Nigeria intends to provide all citizens with digital ID to enhance national security and provide better access to services, but efforts have been hampered by a lack of infrastructure and concerns are being raised about privacy. Linus Unah reports
At 8am on an early March morning, more than a dozen people crowded into a cramped office at the Yaba local council secretariat in Lagos.
Desktop computers, a camera and fingerprint scanners clutter this small office, one of the enrolment centres for Nigeria's ambitious national identification scheme.
Citizens fill a form with personal information including their names, date of birth, height, and residential address, and approach enrolment officers who capture their fingerprints, facial image, and digital signature for entry into the National Identity Database.
Once the process is completed, citizens receive a National Identification Number (NIN), a unique set of 11 numbers that consolidate their records.
Created in 2007, the Nigerian Identity Management Commission (NIMC), the agency in charge of the identification scheme and database, believes that getting all citizens to register and obtain the NIN is crucial for national security and essential for providing financial and social services to citizens.
More than 13 state and federal agencies issue forms of ID for distinct services. The NIMC aims to integrate the current proliferation of databases and provide a robust form of unique ID that will mean citizens do not need to carry so many different forms of identification.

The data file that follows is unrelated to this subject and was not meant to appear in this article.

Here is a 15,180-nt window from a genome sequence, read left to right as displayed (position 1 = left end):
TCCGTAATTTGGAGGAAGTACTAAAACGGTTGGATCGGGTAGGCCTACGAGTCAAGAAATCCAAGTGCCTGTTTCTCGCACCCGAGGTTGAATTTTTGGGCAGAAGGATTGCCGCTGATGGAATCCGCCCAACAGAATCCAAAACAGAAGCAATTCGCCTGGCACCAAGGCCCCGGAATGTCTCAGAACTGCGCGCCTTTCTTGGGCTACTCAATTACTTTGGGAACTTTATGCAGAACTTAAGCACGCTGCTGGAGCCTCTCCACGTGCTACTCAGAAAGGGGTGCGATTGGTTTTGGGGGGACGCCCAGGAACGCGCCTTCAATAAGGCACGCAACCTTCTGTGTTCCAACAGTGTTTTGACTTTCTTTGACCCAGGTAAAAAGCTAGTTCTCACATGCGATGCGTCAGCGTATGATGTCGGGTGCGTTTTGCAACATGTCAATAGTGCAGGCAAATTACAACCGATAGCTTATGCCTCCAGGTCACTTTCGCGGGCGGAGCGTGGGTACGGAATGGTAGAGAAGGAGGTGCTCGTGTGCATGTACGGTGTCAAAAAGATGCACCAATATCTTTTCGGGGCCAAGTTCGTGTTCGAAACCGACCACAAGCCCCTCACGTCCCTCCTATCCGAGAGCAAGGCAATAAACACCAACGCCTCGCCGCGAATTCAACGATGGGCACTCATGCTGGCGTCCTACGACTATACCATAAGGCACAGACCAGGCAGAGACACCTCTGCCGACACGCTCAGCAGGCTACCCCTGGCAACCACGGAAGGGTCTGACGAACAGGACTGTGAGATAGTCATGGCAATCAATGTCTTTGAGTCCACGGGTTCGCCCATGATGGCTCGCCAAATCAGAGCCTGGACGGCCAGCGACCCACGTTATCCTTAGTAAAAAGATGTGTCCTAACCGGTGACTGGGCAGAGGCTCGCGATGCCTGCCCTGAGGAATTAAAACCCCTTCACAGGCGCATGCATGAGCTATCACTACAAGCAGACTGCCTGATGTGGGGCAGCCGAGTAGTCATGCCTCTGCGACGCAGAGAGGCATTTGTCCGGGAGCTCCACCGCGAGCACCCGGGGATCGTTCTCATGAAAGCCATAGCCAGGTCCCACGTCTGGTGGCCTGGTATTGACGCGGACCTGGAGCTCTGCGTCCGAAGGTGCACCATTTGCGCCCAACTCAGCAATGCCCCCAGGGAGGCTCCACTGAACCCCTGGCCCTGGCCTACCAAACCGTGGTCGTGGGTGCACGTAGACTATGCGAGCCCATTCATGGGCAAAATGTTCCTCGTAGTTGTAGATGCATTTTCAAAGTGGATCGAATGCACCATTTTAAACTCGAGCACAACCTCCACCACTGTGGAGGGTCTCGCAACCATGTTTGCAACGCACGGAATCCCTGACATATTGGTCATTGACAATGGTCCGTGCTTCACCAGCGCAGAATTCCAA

For nearly two decades, Nigeria has been struggling to successfully launch such a scheme. After a failed effort beginning in 2003, President Goodluck Jonathan revived the ID plan in 2014. His administration aimed for a national rollout of plastic ID cards by 2019, and the government partnered with Mastercard to include a prepaid payment element in the identity card to expand access to financial services to millions of unbanked people. But amid a lack of equipment and rumours of corruption, Jonathan's drive faltered. Today, only about 38% of Nigerians have some form of official identification, mainly the biometric voter's card.
Under the presidency of Muhammadu Buhari, the NIMC is once again trying its luck. In 2018, the agency launched its Digital Identity Ecosystem project to collaborate with public and private vendors to expand its ability to collect data and issue cards and also enhance safeguards to protect...